So... we’ve all seen the images and read the stories of sewage in the rivers, and the poor performance of water companies, the Environment Agency, government and ‘them’.
And, indeed, it is true. Water quality in rivers – and our river the Wey – is not great, but rather than pointing fingers, the River Wey Trust and other groups are taking positive action.
Regularly monitoring the chemistry of the river and sampling the ecology, we can understand where there are problems and use this information to pinpoint where solutions need to be applied.
After a relatively low-key involvement in water testing with a bi-annual programme supporting the FreshWater Watch campaigns, the heightened interest in ‘outside’ after the pandemic and the hugely increased public awareness of water quality, has helped the trust introduce regular monthly testing since early last year.
With the leadership and assistance of water rangers and support from local groups like What Next and Transition Haslemere, with positive contributions from councils including Haslemere, we now have a significant amount of information and a far better understanding of the waters.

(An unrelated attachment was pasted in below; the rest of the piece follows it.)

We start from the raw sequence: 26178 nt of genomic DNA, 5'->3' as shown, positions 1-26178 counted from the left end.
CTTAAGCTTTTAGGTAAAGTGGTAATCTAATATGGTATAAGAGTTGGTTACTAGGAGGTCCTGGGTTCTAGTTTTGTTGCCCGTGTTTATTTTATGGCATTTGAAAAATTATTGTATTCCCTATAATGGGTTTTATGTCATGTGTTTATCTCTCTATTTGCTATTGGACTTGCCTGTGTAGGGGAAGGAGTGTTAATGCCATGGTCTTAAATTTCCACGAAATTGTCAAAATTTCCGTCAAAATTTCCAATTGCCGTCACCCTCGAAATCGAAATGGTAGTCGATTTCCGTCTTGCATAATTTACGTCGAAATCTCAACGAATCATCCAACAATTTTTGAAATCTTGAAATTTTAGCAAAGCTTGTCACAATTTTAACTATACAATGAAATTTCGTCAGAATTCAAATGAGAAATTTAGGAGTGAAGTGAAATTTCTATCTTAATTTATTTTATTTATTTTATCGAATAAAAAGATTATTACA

By establishing ‘hubs’ to coordinate the testing in an area we have been able to find volunteers to test along virtually the whole length of the river to give a full catchment view alongside the work from Wey Landscape Partnership and the Wildlife Trusts.
As we find (or are found by!) interest groups and volunteers, we’re helping them use the water rangers’ protocols.
Sharing the information is vital – we’re now able to report the water chemistry at test points above and below sewage outflows by using our test information and live outflow monitoring. Shown on a map, the information is updated and available to demonstrate impact and highlight when there is an issue.
By Alistair Young
Trustee of the River Wey Trust
Haslemere Climate and Biodiversity Partnership